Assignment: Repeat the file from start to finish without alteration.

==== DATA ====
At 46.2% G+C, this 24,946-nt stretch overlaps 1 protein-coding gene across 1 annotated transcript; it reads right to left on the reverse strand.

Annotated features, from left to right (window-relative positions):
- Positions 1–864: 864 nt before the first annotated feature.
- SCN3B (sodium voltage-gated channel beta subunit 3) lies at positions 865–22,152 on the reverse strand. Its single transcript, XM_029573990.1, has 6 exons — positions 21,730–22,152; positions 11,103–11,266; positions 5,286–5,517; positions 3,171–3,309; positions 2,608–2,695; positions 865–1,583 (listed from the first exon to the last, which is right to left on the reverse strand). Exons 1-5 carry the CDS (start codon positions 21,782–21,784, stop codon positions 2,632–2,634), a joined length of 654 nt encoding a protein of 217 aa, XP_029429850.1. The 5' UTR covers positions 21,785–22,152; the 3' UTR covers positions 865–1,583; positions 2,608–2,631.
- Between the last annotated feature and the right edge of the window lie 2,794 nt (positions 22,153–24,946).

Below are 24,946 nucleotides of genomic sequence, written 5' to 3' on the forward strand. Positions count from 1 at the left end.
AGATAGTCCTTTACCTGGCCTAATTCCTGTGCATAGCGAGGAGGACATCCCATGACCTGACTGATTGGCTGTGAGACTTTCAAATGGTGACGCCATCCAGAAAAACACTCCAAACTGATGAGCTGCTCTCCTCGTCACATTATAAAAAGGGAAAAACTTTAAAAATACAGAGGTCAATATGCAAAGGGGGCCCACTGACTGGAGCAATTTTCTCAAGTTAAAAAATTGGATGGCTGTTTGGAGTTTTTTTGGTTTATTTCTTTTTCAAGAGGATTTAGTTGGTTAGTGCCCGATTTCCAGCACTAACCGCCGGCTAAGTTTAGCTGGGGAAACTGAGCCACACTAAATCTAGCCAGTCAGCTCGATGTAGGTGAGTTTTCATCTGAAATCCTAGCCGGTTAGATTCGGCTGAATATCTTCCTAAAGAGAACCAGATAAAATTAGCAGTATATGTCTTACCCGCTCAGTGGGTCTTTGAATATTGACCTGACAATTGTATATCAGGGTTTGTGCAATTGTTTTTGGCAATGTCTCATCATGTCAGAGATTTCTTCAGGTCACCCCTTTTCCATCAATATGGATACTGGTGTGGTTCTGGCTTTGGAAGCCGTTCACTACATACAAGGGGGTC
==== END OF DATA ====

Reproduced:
At 46.2% G+C, this 24,946-nt stretch overlaps 1 protein-coding gene across 1 annotated transcript; it reads right to left on the reverse strand.

Annotated features, from left to right (window-relative positions):
- Positions 1–864: 864 nt before the first annotated feature.
- SCN3B (sodium voltage-gated channel beta subunit 3) lies at positions 865–22,152 on the reverse strand. Its single transcript, XM_029573990.1, has 6 exons — positions 21,730–22,152; positions 11,103–11,266; positions 5,286–5,517; positions 3,171–3,309; positions 2,608–2,695; positions 865–1,583 (listed from the first exon to the last, which is right to left on the reverse strand). Exons 1-5 carry the CDS (start codon positions 21,782–21,784, stop codon positions 2,632–2,634), a joined length of 654 nt encoding a protein of 217 aa, XP_029429850.1. The 5' UTR covers positions 21,785–22,152; the 3' UTR covers positions 865–1,583; positions 2,608–2,631.
- Between the last annotated feature and the right edge of the window lie 2,794 nt (positions 22,153–24,946).

Below are 24,946 nucleotides of genomic sequence, written 5' to 3' on the forward strand. Positions count from 1 at the left end.
AGATAGTCCTTTACCTGGCCTAATTCCTGTGCATAGCGAGGAGGACATCCCATGACCTGACTGATTGGCTGTGAGACTTTCAAATGGTGACGCCATCCAGAAAAACACTCCAAACTGATGAGCTGCTCTCCTCGTCACATTATAAAAAGGGAAAAACTTTAAAAATACAGAGGTCAATATGCAAAGGGGGCCCACTGACTGGAGCAATTTTCTCAAGTTAAAAAATTGGATGGCTGTTTGGAGTTTTTTTGGTTTATTTCTTTTTCAAGAGGATTTAGTTGGTTAGTGCCCGATTTCCAGCACTAACCGCCGGCTAAGTTTAGCTGGGGAAACTGAGCCACACTAAATCTAGCCAGTCAGCTCGATGTAGGTGAGTTTTCATCTGAAATCCTAGCCGGTTAGATTCGGCTGAATATCTTCCTAAAGAGAACCAGATAAAATTAGCAGTATATGTCTTACCCGCTCAGTGGGTCTTTGAATATTGACCTGACAATTGTATATCAGGGTTTGTGCAATTGTTTTTGGCAATGTCTCATCATGTCAGAGATTTCTTCAGGTCACCCCTTTTCCATCAATATGGATACTGGTGTGGTTCTGGCTTTGGAAGCCGTTCACTACATACAAGGGGGTC